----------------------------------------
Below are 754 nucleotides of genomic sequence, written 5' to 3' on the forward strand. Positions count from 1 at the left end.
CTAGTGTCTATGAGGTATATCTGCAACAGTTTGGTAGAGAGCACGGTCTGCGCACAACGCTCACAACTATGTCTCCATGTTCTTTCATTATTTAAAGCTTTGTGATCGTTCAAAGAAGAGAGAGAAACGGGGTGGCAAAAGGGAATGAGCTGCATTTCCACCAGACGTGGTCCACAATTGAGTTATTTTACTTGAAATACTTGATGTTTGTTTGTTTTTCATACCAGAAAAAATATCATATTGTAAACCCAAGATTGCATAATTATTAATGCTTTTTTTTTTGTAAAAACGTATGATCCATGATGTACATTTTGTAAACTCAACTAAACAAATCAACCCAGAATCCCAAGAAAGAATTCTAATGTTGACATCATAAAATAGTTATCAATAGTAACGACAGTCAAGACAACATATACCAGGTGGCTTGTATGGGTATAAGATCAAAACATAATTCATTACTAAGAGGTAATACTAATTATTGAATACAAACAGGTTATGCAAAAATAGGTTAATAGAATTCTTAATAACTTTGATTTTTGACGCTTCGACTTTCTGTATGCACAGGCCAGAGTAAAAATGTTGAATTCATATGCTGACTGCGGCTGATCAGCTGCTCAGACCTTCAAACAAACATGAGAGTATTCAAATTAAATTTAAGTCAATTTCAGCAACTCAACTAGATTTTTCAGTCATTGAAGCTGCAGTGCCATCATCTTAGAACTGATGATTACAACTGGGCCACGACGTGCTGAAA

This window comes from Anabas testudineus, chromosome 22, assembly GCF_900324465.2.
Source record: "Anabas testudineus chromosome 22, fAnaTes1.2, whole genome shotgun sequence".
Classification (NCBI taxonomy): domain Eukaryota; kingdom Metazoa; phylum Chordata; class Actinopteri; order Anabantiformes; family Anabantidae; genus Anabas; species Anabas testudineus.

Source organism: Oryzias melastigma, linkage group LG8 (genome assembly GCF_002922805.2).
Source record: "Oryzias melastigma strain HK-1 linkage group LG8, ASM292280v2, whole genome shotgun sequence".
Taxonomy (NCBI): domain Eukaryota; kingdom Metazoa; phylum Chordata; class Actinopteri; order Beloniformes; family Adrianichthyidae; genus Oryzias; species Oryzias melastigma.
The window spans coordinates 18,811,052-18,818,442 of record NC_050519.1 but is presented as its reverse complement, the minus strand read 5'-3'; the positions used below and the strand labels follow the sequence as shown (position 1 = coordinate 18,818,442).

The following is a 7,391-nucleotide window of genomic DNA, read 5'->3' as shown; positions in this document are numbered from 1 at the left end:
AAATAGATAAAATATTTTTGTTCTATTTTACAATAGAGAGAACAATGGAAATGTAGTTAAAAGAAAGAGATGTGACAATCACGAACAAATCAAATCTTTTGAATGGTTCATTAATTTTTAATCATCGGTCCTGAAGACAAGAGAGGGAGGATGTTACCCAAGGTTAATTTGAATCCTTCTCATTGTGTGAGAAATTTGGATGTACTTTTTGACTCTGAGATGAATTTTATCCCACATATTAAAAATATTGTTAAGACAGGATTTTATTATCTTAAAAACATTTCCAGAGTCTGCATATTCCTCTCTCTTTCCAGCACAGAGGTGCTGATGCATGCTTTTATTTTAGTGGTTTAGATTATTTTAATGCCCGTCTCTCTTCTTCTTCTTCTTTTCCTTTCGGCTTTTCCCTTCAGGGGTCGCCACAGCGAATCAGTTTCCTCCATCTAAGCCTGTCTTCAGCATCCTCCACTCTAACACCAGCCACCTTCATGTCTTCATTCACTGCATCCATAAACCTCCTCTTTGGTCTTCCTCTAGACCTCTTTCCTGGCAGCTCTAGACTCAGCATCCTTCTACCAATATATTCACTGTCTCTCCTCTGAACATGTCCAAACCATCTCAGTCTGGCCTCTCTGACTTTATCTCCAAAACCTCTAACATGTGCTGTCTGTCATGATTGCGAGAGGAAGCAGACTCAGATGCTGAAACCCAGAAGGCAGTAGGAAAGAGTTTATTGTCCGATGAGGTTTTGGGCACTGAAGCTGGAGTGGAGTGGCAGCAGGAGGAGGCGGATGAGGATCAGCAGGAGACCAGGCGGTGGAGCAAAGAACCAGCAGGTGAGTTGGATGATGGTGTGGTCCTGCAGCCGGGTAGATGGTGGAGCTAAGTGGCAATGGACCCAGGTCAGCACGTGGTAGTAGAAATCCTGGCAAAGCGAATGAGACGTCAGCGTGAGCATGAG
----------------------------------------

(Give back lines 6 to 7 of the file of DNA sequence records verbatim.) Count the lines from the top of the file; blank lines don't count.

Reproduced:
Source organism: Oryzias melastigma, linkage group LG8 (genome assembly GCF_002922805.2).
Source record: "Oryzias melastigma strain HK-1 linkage group LG8, ASM292280v2, whole genome shotgun sequence".